Next step you may want to just skip and say ehh I don’t need to do that, but I promise you you’ll wish you did it in the end! Here is where you want to check to make sure your ceiling/floors are level. If they are, well aren’t you lucky!! If they are just slightly off (like mine) you can slowly place your boards more and more level as you go down the wall. You can’t even notice in the end! But, it is important to check before you start so that you have a game plan and don’t have a huge crooked line in the end.

Ok now that all of your prep is done you are ready to start! Pick a corner to start in! I chose the left upper corner of my wall. I started with a full 6in by 8ft long board. I found a chair to stand up on, grabbed my board, checked to make sure it was level, then nailed twice into each stud. Boom your first piece is up!

Now my walls aren’t super long, so my next piece I needed to trim. I measured the length I needed and used my miter saw to make a nice clean cut. You can use any type of saw for this, which is why I only linked my jigsaw. When I did shiplap in my bathroom I only used my jigsaw to make cuts and I think it turned out great. At that time I didn’t have a miter saw. Work with what you’ve got. You don’t need all the fancy tools for this! Once you have trimmed the board to the right measurement, line it up nice and snug to the adjacent board, verify it is level again, then nail into place. A nail gun really will make this way easier, but again, for my bathroom I did not have a nail gun and just used good ole hammer and nails. Up to you and what you’ve got!

Now onto your second row. I used a paint stirrer stick as my spacer (you can also use 2 nickels taped together). I used the excess piece of plywood from the board I just trimmed as the first piece in my second row. This is because I want staggered seams. I made sure all of my seams between rows were at least 8in apart. Again this is a farmhouse feel. You could also not worry about this part and in the end use wood filler on all of the seams so that you don’t see any of the gaps in the boards at all. Totally up to you. But I like the rustic/farmhouse feel.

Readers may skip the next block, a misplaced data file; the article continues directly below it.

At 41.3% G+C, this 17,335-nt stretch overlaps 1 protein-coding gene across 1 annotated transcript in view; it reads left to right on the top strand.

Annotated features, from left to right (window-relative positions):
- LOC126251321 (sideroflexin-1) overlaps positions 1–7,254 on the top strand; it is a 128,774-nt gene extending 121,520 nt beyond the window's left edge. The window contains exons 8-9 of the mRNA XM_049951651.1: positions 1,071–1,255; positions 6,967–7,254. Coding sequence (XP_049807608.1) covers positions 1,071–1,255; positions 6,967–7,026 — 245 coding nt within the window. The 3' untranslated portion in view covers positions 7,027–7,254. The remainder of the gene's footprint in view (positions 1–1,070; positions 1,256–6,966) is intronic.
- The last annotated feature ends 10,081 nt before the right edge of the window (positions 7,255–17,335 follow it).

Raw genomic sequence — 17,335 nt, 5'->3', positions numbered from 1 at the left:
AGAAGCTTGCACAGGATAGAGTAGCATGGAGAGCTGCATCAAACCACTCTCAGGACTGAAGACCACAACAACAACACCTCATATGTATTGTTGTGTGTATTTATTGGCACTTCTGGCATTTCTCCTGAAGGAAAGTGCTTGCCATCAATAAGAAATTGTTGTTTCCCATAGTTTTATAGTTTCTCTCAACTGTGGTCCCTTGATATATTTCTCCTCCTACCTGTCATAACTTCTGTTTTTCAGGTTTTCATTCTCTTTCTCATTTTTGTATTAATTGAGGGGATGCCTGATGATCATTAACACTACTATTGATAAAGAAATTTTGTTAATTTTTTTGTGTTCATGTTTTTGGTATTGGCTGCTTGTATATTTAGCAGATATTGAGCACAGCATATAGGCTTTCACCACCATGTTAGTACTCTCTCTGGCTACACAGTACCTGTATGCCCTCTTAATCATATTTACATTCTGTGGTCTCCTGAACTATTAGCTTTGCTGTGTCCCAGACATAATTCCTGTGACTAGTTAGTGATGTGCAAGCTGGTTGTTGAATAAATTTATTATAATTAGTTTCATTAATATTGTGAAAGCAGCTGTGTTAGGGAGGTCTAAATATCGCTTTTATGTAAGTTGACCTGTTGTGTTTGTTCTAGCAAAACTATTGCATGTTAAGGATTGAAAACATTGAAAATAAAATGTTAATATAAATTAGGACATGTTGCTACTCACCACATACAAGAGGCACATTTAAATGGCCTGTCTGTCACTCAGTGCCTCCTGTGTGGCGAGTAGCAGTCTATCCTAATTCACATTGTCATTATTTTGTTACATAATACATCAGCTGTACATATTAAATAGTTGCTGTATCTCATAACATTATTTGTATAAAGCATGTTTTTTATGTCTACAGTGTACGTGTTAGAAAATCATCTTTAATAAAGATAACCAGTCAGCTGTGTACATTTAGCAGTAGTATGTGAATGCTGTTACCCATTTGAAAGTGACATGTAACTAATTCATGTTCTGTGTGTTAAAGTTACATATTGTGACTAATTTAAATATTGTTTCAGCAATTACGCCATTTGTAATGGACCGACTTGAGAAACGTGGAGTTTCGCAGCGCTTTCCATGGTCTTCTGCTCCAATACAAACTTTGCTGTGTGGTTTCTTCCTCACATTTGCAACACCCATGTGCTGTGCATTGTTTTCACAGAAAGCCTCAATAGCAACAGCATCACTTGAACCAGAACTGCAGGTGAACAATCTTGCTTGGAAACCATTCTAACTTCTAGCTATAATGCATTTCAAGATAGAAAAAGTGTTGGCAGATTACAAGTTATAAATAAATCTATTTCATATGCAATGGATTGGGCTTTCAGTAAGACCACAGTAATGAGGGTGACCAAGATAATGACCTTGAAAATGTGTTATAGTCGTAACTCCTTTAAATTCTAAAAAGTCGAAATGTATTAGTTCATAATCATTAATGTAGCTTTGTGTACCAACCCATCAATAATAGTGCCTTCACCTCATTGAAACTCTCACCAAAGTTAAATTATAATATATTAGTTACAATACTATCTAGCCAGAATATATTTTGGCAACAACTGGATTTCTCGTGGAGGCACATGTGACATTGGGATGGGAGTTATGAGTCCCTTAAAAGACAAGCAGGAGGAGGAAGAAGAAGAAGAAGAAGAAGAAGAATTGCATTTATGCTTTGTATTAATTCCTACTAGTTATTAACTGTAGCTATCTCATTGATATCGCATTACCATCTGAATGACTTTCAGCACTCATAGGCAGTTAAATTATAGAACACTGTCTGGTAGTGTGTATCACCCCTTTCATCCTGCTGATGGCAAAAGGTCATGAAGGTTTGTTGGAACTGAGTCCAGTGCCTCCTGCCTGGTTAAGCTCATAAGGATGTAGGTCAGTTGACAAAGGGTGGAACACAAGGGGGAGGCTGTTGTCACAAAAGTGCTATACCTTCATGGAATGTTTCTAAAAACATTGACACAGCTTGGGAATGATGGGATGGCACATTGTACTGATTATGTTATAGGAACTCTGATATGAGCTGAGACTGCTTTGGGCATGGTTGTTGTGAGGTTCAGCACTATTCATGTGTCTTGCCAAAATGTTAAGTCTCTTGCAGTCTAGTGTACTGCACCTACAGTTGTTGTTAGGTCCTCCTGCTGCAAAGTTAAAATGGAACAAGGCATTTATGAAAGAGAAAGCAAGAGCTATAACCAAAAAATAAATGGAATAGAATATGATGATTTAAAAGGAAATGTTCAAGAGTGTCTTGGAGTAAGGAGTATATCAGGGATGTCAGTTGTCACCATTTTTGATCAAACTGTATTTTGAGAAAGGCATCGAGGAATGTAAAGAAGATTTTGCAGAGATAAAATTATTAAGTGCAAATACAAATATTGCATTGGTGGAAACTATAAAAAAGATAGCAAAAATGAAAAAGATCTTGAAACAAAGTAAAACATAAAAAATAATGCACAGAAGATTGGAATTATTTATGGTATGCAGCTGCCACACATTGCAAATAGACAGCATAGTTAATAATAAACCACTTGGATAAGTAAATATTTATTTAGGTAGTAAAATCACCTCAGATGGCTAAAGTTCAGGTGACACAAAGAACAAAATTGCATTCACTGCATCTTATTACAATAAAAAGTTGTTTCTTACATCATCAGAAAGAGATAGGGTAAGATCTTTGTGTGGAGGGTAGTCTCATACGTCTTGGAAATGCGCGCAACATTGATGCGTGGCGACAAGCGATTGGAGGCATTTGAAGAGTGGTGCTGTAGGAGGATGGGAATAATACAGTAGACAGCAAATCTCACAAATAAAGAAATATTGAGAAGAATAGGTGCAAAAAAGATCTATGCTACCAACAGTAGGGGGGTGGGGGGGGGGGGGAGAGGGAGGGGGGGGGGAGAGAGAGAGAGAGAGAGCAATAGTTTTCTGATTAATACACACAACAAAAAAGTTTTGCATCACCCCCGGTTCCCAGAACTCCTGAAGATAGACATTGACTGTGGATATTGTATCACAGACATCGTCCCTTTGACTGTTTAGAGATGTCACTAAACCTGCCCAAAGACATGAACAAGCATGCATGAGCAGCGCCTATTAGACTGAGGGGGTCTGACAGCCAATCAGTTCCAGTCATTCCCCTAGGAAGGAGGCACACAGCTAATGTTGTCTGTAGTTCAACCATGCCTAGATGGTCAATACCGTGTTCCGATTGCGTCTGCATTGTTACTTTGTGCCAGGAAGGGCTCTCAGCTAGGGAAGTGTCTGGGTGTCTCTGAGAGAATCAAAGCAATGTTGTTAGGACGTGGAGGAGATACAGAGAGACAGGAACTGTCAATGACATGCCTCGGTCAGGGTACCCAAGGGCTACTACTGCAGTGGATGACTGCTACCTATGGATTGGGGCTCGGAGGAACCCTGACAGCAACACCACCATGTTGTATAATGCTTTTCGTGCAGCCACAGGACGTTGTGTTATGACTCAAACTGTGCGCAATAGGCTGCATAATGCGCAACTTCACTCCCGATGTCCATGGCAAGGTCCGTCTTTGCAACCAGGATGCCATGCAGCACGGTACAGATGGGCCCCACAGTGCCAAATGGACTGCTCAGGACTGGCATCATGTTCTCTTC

You will continue this process of using you paint stirrer as a spacer, ensuring your boards are level, nailing into the stud.

Eventually you may run into an obstacle. Such as an outlet for example. Don’t be freaked out you got this. So, for example if it is an outlet, you will need to cut that space out of your board. You will want to measure on your board where that outlet is. Make the markings on the board with your pencil then using a drill, drill through that spot to create a hole. Don’t be afraid to use a large drill bit, a big hole will make it easier to fit your jig saw blade into. Then using your jigsaw you can cut that spot out to fit over your obstacle! Simple, you’ve got this!

Those are the simple steps to applying the faux shiplap. Next you just need to prime and paint! I used 2 coats of primer, then 1 coat of Behr Ultra in Alabaster Eggshell. For my kitchen I also caulked at the ceiling and baseboards, it created a more finished look. Totally up to you, this is not necessary!

I just love how this faux shiplap turned out! Such a budget friendly and simple update that totally transformed my kitchen! If you have any questions please let me know! If you try this faux shiplap tag me on Instagram @abbbclark_homeee ! I would love to see how it turns out! My favorite part of this whole DIY world is meeting and interacting with new people and seeing others design inspiration and ideas! I just love it! Thanks for reading, XOXO!

One thought on “DIY Shiplap the Budget Friendly Way!